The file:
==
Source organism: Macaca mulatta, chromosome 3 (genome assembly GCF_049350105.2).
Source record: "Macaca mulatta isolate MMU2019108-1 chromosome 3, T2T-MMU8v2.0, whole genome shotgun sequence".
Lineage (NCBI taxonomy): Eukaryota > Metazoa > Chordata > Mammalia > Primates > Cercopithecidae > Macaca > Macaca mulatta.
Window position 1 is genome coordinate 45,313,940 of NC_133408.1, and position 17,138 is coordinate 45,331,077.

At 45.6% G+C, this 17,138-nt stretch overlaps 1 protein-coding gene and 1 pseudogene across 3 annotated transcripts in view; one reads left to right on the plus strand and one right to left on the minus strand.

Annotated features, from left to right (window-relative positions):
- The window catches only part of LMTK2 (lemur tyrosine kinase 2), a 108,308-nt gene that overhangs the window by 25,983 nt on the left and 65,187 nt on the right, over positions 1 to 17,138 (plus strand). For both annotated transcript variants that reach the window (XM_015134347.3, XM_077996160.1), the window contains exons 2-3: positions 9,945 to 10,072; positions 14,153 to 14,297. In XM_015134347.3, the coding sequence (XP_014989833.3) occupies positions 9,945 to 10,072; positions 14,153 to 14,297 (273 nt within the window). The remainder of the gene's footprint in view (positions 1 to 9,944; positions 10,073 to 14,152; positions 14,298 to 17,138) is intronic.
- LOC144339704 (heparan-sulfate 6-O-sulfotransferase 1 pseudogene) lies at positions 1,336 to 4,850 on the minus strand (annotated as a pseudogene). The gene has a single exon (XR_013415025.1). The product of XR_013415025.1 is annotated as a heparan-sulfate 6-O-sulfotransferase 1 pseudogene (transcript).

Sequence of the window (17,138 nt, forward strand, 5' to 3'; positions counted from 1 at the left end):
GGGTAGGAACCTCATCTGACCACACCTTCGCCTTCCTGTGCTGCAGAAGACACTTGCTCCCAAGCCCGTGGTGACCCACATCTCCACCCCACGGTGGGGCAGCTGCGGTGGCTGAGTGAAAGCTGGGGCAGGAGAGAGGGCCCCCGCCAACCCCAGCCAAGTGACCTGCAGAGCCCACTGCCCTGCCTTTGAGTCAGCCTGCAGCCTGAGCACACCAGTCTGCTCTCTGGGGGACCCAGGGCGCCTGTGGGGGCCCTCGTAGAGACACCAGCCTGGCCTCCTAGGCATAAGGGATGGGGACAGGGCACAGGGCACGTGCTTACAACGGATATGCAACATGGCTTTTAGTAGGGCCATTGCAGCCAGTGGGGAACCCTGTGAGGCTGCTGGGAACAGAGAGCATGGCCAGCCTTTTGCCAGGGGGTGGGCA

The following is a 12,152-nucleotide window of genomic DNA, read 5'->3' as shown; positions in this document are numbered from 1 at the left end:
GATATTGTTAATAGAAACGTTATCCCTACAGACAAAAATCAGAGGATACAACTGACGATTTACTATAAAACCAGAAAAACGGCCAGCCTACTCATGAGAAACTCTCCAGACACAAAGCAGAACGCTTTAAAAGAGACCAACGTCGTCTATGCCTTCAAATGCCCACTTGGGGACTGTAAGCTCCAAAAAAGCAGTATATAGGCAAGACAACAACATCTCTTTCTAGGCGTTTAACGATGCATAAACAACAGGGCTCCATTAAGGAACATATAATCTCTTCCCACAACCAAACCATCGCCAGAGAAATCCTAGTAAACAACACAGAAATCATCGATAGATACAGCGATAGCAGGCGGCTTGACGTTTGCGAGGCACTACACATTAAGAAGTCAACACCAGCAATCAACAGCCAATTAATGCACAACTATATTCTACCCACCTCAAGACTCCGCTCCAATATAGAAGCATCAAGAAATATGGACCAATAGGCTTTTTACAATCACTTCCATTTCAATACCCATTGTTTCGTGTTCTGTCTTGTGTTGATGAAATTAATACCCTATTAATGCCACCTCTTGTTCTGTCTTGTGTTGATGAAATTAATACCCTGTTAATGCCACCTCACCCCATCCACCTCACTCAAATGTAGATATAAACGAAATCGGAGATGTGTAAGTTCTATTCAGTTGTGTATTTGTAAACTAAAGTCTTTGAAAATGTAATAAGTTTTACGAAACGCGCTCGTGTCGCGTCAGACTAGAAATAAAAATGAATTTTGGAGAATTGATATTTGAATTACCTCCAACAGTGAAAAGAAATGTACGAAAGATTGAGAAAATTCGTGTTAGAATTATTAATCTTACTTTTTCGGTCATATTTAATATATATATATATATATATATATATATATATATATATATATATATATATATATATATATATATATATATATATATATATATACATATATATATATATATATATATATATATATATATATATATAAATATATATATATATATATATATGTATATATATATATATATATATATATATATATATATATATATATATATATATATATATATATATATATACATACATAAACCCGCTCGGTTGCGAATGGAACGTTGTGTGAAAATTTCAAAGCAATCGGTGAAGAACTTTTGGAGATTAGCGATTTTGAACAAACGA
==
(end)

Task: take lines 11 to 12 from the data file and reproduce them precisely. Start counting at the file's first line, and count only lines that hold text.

The following is a 12,152-nucleotide window of genomic DNA, read 5'->3' as shown; positions in this document are numbered from 1 at the left end:
GATATTGTTAATAGAAACGTTATCCCTACAGACAAAAATCAGAGGATACAACTGACGATTTACTATAAAACCAGAAAAACGGCCAGCCTACTCATGAGAAACTCTCCAGACACAAAGCAGAACGCTTTAAAAGAGACCAACGTCGTCTATGCCTTCAAATGCCCACTTGGGGACTGTAAGCTCCAAAAAAGCAGTATATAGGCAAGACAACAACATCTCTTTCTAGGCGTTTAACGATGCATAAACAACAGGGCTCCATTAAGGAACATATAATCTCTTCCCACAACCAAACCATCGCCAGAGAAATCCTAGTAAACAACACAGAAATCATCGATAGATACAGCGATAGCAGGCGGCTTGACGTTTGCGAGGCACTACACATTAAGAAGTCAACACCAGCAATCAACAGCCAATTAATGCACAACTATATTCTACCCACCTCAAGACTCCGCTCCAATATAGAAGCATCAAGAAATATGGACCAATAGGCTTTTTACAATCACTTCCATTTCAATACCCATTGTTTCGTGTTCTGTCTTGTGTTGATGAAATTAATACCCTATTAATGCCACCTCTTGTTCTGTCTTGTGTTGATGAAATTAATACCCTGTTAATGCCACCTCACCCCATCCACCTCACTCAAATGTAGATATAAACGAAATCGGAGATGTGTAAGTTCTATTCAGTTGTGTATTTGTAAACTAAAGTCTTTGAAAATGTAATAAGTTTTACGAAACGCGCTCGTGTCGCGTCAGACTAGAAATAAAAATGAATTTTGGAGAATTGATATTTGAATTACCTCCAACAGTGAAAAGAAATGTACGAAAGATTGAGAAAATTCGTGTTAGAATTATTAATCTTACTTTTTCGGTCATATTTAATATATATATATATATATATATATATATATATATATATATATATATATATATATATATATATATATATATATATATATATATACATATATATATATATATATATATATATATATATATATATATAAATATATATATATATATATATATGTATATATATATATATATATATATATATATATATATATATATATATATATATATATATATATATATATACATACATAAACCCGCTCGGTTGCGAATGGAACGTTGTGTGAAAATTTCAAAGCAATCGGTGAAGAACTTTTGGAGATTAGCGATTTTGAACAAACGA